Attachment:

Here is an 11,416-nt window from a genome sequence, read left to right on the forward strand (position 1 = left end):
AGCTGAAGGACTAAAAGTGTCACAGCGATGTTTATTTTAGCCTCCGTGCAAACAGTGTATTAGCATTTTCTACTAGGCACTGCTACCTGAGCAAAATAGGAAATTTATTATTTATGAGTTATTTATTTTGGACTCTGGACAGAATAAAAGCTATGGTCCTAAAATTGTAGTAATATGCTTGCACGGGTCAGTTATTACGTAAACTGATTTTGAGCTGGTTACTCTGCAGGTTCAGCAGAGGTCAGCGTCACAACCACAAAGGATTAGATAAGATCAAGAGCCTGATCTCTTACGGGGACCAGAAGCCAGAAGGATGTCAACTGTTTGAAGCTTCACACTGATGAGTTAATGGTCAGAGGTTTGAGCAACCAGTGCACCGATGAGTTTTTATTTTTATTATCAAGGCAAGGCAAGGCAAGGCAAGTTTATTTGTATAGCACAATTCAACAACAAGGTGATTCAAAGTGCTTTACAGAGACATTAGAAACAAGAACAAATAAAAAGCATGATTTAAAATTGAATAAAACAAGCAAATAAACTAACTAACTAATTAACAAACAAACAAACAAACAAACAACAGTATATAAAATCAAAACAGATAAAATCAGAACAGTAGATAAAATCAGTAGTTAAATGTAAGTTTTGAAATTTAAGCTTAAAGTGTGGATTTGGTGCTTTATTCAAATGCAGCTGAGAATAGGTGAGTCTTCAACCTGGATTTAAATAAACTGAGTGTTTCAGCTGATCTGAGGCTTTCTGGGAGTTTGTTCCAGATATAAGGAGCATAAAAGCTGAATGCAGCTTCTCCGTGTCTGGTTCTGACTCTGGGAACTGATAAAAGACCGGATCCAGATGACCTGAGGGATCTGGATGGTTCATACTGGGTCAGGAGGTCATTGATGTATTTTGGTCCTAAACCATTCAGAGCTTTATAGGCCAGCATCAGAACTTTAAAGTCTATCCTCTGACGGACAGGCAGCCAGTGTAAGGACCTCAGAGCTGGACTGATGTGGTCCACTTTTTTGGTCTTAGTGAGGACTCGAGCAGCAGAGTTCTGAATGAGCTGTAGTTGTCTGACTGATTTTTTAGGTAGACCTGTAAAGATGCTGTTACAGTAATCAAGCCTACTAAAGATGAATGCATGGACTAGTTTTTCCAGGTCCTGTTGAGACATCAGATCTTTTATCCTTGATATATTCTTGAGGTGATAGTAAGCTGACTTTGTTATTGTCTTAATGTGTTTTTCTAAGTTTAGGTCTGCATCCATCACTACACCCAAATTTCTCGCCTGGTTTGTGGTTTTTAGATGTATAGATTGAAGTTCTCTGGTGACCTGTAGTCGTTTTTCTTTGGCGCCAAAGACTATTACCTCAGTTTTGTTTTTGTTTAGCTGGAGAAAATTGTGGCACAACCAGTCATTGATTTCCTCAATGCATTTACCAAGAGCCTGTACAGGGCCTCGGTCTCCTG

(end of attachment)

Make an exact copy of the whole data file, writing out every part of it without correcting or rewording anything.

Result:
Here is an 11,416-nt window from a genome sequence, read left to right on the forward strand (position 1 = left end):
AGCTGAAGGACTAAAAGTGTCACAGCGATGTTTATTTTAGCCTCCGTGCAAACAGTGTATTAGCATTTTCTACTAGGCACTGCTACCTGAGCAAAATAGGAAATTTATTATTTATGAGTTATTTATTTTGGACTCTGGACAGAATAAAAGCTATGGTCCTAAAATTGTAGTAATATGCTTGCACGGGTCAGTTATTACGTAAACTGATTTTGAGCTGGTTACTCTGCAGGTTCAGCAGAGGTCAGCGTCACAACCACAAAGGATTAGATAAGATCAAGAGCCTGATCTCTTACGGGGACCAGAAGCCAGAAGGATGTCAACTGTTTGAAGCTTCACACTGATGAGTTAATGGTCAGAGGTTTGAGCAACCAGTGCACCGATGAGTTTTTATTTTTATTATCAAGGCAAGGCAAGGCAAGGCAAGTTTATTTGTATAGCACAATTCAACAACAAGGTGATTCAAAGTGCTTTACAGAGACATTAGAAACAAGAACAAATAAAAAGCATGATTTAAAATTGAATAAAACAAGCAAATAAACTAACTAACTAATTAACAAACAAACAAACAAACAAACAACAGTATATAAAATCAAAACAGATAAAATCAGAACAGTAGATAAAATCAGTAGTTAAATGTAAGTTTTGAAATTTAAGCTTAAAGTGTGGATTTGGTGCTTTATTCAAATGCAGCTGAGAATAGGTGAGTCTTCAACCTGGATTTAAATAAACTGAGTGTTTCAGCTGATCTGAGGCTTTCTGGGAGTTTGTTCCAGATATAAGGAGCATAAAAGCTGAATGCAGCTTCTCCGTGTCTGGTTCTGACTCTGGGAACTGATAAAAGACCGGATCCAGATGACCTGAGGGATCTGGATGGTTCATACTGGGTCAGGAGGTCATTGATGTATTTTGGTCCTAAACCATTCAGAGCTTTATAGGCCAGCATCAGAACTTTAAAGTCTATCCTCTGACGGACAGGCAGCCAGTGTAAGGACCTCAGAGCTGGACTGATGTGGTCCACTTTTTTGGTCTTAGTGAGGACTCGAGCAGCAGAGTTCTGAATGAGCTGTAGTTGTCTGACTGATTTTTTAGGTAGACCTGTAAAGATGCTGTTACAGTAATCAAGCCTACTAAAGATGAATGCATGGACTAGTTTTTCCAGGTCCTGTTGAGACATCAGATCTTTTATCCTTGATATATTCTTGAGGTGATAGTAAGCTGACTTTGTTATTGTCTTAATGTGTTTTTCTAAGTTTAGGTCTGCATCCATCACTACACCCAAATTTCTCGCCTGGTTTGTGGTTTTTAGATGTATAGATTGAAGTTCTCTGGTGACCTGTAGTCGTTTTTCTTTGGCGCCAAAGACTATTACCTCAGTTTTGTTTTTGTTTAGCTGGAGAAAATTGTGGCACAACCAGTCATTGATTTCCTCAATGCATTTACCAAGAGCCTGTACAGGGCCTCGGTCTCCTG